ADHD is a disorder in which there are significant problems with executive functions (e.g., attentional control and inhibitory control) that cause attention deficits, hyperactivity and impulsiveness, which is not appropriate for a person’s age.
Children and adults with ADHD have fast-moving active minds. The world around them is not enough to keep their focus and attention, and as a result their minds move quickly in many directions.
The Qball offers a unique tool to help people with ADHD control and direct their minds in a constructive way. The Qball does this through physical and mental challenges that are at or above the best of their ability. This is the crucial element of any mental or physical exercise: to create a challenge that requires the full use and engagement of the entire brain and to accomplish and excel at that challenge. Then, as the person improves, the challenge must increase to remain at or above the best of their ability. The Qball accomplishes this through the use of speed and difficulty.
The Qball has a moderately erratic bounce that requires a person to watch and react to its every movement. As a person bounces one or two Qballs in alternating hands, they are using vision, eye-hand coordination and fast reactions. To make the exercise challenging a person is encouraged to go as fast as they can. This creates a challenge that pushes anyone to the best of their abilities. As an individual improves, they try to go faster and faster. This maintains the challenge at the best of their ability and trains important skills. Mistakes provide immediate feedback in the form of a dropped ball. Scores can be recorded and kept to track improvement. Focus and attention must be maintained to excel at the exercise, therefore the ability to focus for a prolong period of time is learned.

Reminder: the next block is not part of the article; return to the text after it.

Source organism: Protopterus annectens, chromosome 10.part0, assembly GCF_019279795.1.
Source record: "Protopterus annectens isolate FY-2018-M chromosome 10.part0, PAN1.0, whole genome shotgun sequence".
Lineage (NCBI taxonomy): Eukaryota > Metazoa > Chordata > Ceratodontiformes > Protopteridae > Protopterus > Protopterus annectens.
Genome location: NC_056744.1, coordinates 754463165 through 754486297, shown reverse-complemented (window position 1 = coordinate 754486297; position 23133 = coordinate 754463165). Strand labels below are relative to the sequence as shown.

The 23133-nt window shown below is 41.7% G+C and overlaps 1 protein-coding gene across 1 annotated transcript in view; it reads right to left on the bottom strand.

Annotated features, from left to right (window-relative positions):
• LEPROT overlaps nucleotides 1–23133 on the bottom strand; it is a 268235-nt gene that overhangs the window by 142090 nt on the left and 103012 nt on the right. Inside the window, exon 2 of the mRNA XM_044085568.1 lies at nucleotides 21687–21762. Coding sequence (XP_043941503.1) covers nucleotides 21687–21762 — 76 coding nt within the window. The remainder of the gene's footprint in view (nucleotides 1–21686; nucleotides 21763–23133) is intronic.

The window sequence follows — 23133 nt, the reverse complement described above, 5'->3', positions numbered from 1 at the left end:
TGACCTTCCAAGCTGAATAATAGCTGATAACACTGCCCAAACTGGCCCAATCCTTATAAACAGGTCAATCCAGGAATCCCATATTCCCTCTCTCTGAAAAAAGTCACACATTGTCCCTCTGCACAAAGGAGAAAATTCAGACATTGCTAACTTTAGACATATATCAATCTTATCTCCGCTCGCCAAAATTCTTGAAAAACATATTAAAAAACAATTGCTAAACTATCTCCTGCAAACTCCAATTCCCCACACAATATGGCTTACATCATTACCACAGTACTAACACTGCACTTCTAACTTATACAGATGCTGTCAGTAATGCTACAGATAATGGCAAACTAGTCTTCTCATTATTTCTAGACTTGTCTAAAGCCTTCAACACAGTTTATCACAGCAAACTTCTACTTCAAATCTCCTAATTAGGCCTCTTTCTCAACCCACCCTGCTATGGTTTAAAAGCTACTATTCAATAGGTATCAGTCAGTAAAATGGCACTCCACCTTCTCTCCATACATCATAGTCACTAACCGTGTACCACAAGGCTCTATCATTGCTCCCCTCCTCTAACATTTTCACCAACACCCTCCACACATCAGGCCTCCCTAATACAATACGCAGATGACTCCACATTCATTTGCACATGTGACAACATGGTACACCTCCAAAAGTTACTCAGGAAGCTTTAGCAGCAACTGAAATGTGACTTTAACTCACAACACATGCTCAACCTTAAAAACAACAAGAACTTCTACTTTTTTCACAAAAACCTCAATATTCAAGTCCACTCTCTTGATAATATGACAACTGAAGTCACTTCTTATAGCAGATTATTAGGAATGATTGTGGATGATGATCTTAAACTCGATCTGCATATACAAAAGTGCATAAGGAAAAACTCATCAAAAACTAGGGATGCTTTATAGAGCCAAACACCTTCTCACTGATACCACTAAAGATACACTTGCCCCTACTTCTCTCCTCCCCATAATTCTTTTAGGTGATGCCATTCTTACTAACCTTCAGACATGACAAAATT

In addition to speed, we add difficulty to exercises to keep them challenging and fresh, while also teaching valuable life skills. We may patch one eye, make a person stand on a balance disk, have them move in circles, or have them fix their focus to a spot on the floor and use only their peripheral vision. All these combined with speed, create fully engaging exercises that are both physical and mental. The mere act of number recognition or counting requires the use of working memory. Add to that memory, math or imagination games and the brain gets a full workout.
We have tested these exercises on children and adults with ADHD. The results are fast and nothing short of miraculous. In as little as 1 minute people who were previously suffering from negative emotions and jumbled thoughts, calmed right down and became fully absorbed in the exercise. They reported feeling better almost immediately. It was if we gave them an outlet to use up all the excess energy they could not control. Suddenly they were in control again and doing something that gave them useful skills.
Some people used the Qball to calm down in situations where they felt out of control. Others used the Qball to train and allow them to avoid situations where they felt out of control. Either way the Qball helped them cope with their feelings and calmed them down.
Click to view more exercises. They are fun, varied and challenging and keep the mind and body working in a way consistent with normal brain functioning – helping a person to maintain their independence.